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Old 08-02-2007, 09:36 PM   #16
Erick Mead
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Dojo: Big Green Drum (W. Florida Aikikai)
Location: West Florida
Join Date: Jun 2005
Posts: 2,616
Grr! Re: Mechanics of mushin

Timothy Walters Kleinert wrote: View Post
Third, again, when I was a messenger---I was so comfortable on the bike, that I no longer thought about how to ride it, or even how to dodge cars and such. But my mind was active all the time. I would be looking two or three blocks down the road, plotting out my path. So I would be thinking about what I WOULD BE doing, not what I ACTUALLY WAS doing. (Maybe this was what Josh was calling "fudoushin ".)
I tend to view mushin and fudoshin as related but different. Fudoshin means that the state of one's awareness is not easily distracted or disturbed by latching onto any of the stream of objects passing through the field of attention -- to the exclusion those that immediately displace it. Without that function the attachment breaks the state of awareness back into duality of object/subject.

Not this has nothing to do with the nature of that attention or its overall disposition. An obsessive-compulsive personality is the antithesis of fudoshin. A person may be so absorbed in contemplation of an object or process as to achieve mushin, but lacking fudoshin, this awareness is easily disturbed toward or in reaction against some intervening potential object of attention, be it negative or positive. Being so narrow in focus, intense awareness of this nature -- even though mushin -- cannot be fudoshin.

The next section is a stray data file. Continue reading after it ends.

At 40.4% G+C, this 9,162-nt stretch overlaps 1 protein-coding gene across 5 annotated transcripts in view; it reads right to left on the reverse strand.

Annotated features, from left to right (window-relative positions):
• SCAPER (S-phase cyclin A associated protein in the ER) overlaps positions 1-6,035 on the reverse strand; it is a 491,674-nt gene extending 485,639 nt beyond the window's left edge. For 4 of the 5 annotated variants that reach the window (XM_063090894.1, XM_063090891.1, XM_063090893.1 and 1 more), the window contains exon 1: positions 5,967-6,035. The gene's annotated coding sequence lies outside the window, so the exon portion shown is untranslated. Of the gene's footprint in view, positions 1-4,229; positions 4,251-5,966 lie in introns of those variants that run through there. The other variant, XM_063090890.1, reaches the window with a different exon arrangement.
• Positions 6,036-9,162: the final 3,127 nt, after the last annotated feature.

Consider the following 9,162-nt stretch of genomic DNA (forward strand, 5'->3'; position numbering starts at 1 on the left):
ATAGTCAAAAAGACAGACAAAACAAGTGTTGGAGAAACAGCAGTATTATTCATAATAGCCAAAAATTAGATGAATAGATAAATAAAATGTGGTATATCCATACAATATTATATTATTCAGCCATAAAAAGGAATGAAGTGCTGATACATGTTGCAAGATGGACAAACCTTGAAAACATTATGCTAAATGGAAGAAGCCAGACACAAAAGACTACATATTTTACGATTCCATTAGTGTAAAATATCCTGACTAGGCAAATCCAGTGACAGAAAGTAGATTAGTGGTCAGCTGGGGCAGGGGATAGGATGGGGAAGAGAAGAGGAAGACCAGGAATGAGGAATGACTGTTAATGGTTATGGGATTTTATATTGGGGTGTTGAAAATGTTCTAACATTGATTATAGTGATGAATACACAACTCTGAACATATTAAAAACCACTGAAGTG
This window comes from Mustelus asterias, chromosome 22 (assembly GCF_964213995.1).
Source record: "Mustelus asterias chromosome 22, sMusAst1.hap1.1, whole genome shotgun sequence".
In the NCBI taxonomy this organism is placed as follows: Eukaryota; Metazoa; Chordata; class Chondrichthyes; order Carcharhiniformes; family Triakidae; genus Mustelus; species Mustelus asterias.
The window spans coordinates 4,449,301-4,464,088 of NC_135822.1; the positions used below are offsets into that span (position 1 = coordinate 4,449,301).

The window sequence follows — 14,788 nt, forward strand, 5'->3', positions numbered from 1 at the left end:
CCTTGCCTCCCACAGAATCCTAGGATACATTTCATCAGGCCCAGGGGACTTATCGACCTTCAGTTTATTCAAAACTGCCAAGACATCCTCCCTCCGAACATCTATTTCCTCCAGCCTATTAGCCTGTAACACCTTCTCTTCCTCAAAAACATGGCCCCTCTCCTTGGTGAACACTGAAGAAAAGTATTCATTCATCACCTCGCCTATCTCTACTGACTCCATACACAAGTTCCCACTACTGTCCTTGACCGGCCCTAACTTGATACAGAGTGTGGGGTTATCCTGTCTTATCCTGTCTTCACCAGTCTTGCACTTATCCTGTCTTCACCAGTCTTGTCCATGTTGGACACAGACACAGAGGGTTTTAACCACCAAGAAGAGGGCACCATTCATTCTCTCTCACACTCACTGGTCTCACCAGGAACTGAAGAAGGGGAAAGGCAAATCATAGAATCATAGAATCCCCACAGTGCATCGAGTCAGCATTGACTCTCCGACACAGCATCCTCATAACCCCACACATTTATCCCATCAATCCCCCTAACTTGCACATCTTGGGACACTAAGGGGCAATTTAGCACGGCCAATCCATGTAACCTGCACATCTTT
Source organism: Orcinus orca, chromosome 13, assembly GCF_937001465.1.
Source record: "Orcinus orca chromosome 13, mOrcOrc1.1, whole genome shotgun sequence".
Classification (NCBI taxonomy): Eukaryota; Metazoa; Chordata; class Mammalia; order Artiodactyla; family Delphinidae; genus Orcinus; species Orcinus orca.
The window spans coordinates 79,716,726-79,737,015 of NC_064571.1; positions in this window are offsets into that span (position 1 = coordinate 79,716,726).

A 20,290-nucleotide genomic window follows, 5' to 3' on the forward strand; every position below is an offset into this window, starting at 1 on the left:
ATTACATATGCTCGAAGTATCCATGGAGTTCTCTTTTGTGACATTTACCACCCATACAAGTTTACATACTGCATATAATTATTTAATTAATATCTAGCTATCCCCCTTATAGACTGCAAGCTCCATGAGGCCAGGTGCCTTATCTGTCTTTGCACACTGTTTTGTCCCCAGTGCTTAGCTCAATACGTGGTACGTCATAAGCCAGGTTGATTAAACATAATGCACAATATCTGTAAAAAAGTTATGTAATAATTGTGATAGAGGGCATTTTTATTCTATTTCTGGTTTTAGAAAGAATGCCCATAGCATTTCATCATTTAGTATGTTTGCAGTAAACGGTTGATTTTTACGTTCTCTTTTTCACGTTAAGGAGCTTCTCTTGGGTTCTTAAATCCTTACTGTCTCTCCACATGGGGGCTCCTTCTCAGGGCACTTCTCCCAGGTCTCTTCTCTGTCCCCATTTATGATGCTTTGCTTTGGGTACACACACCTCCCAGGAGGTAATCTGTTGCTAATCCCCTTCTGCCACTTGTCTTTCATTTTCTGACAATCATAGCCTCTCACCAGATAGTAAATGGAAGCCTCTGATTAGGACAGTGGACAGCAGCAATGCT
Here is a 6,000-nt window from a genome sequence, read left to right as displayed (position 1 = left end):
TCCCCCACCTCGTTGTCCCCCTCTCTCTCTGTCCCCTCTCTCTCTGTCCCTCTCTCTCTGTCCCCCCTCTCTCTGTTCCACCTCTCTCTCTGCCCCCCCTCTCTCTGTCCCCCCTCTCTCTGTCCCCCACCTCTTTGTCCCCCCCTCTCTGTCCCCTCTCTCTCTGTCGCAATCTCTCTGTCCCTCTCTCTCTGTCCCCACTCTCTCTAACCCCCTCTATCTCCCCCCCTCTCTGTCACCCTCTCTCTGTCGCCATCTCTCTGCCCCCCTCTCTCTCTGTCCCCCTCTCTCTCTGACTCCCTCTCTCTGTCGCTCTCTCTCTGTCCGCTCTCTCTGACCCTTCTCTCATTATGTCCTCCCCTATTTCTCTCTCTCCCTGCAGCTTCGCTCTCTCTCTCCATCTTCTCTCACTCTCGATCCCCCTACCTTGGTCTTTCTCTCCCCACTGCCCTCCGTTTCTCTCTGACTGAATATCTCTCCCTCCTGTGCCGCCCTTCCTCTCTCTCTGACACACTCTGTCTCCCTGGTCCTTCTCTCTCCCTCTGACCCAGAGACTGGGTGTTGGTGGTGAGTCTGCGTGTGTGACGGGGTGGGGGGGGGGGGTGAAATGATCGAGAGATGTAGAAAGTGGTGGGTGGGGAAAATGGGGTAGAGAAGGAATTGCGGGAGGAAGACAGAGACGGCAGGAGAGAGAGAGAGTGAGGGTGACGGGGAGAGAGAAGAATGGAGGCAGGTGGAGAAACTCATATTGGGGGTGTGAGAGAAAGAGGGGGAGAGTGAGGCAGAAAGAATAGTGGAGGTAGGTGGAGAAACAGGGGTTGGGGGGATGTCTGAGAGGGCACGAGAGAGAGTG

Similarly, the ADD mind (speaking from experience) may achieve a level of moment by moment attention to the stream of sense objects and internal states that would qualify as approaching if not the same as fudoshin. But lacking the absorption of the totality of awareness processes, so as to exclude the reflective states, it cannot be mushin. Hyperfocus (another trait of the ADD mind, is a durable form of mushin (on steroids I dare say), akin to a situational obsessiveness (but without the accidentla or arbitrayr character of true obsessiveness), but it excludes complete awareness of other sense objects such that it cannot be fudoshin.

The combination of these two together is the ideal posture of awareness in budo -- Mushin that is so absorbed in the processes of the moment so as to eliminate dualistic reflective states, and fudoshin that is robustly preventing attachment to any sense object or incipient internal state in the field of awareness that would instantly break that state of consciousness back into objective/subjective duality.

ADD people have the task of combining both aspects of awareness that they exhibit separately to high degree. Normal people have the task of taking the combination that they typically possess at a low gain, and amplifying them both, so as not to overemphasize one over the other.

Again, these are operative and not morally weighted conditions.


Erick Mead
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